Cross Frames vs. Stitch-and-Glue

In the current world of wooden boats, there are two main types of construction.  The historic method uses an internal structure with cross frames and longitudinal stringers to support and give shape to the hull planks.  A strong back or platform forms the steady foundation to mount the cross frames, generally at some equal spacing.  The boat is usually upside down for this part of the process.


Precise mounting of the frames is crucial to build a boat with elegant, uninterrupted lines.  This is directly related to the accuracy of the foundation or strong back.  When it passes the last inspection, it is time to start adding the long parts, starting with the keel first.   Eventually, the hull planks are added to the bottom and when the structure is adequately rigid, the boat can be turned over.

For this model, I used 3/8″ plywood for the frames and cherry for the planks, mostly because I had pieces the right sizes and it looks a bit like mahogany.  Putting the hull planks in place was the most fun as it finally showed the beauty of the lines and the full shape.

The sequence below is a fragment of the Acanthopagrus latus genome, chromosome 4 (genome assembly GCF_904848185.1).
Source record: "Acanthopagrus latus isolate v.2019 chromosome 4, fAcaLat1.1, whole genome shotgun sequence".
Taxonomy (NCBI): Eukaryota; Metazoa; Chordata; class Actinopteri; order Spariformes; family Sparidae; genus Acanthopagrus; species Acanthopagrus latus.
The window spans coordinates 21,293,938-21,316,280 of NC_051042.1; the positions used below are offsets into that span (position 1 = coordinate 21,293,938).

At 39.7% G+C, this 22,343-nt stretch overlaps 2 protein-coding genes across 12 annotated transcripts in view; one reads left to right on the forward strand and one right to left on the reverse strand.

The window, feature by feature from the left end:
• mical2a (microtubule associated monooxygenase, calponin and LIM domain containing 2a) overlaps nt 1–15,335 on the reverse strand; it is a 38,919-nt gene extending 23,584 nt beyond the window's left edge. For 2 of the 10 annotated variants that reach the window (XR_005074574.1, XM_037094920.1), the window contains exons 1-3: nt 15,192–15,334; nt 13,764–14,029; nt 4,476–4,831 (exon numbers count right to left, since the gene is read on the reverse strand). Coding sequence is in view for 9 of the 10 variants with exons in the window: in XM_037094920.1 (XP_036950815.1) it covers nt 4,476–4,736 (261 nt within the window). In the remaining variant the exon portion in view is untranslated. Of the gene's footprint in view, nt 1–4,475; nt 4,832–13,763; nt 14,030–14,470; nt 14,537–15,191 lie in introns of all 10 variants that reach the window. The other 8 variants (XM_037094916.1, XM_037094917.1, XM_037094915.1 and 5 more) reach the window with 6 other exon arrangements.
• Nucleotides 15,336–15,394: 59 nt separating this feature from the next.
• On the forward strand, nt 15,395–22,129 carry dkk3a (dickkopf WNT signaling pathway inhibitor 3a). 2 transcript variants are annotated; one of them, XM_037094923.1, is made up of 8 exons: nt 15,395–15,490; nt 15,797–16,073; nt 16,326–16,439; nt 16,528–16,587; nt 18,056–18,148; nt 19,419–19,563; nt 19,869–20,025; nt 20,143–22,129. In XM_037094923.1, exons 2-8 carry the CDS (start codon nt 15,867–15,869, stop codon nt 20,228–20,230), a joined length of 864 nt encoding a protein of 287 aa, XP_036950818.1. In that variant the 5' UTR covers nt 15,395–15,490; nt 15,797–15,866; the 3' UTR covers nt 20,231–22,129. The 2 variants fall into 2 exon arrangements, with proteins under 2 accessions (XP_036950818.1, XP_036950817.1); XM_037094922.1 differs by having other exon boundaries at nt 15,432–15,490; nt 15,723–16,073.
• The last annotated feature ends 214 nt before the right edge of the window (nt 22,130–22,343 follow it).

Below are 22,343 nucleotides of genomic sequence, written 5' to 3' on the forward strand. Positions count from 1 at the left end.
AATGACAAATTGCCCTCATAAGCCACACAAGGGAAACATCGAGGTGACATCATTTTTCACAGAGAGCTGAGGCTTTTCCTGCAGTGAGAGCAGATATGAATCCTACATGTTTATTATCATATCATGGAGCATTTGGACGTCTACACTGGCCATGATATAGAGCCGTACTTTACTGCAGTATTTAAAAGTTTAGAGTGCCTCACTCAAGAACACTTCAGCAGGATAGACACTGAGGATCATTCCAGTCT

A new method of building boats was made possible by the development of modern adhesives like epoxy.  It is called Stitch and Glue, because large plywood pieces are cut to shape and stitched together, usually with wire.  Then fiberglass cloth is imbedded in epoxy to strengthen the joints and surfaces.


Many kayaks and small boat kits use this method which works very well, if the boat has fairly flat surfaces curving in only one direction.  It is definitely a faster way of getting the hull done, but can look more boxy.  For me, I enjoyed the learning experience of making some patterns and stitching them together, but the lines of my model suffered without a good platform.

I wanted to make a wooden boat with more rounded hull and top surfaces, so narrower planking was required.  This pushed me in the direction of frames and stringers, which was fine since I wanted to learn more traditional methods anyway.  Below is the emerging boat with cross frames being mounted to the strong back runners.


The foundation of the boat is eventually removed, but the strength and accuracy of its form has a permanent affect on the boats beauty and character.

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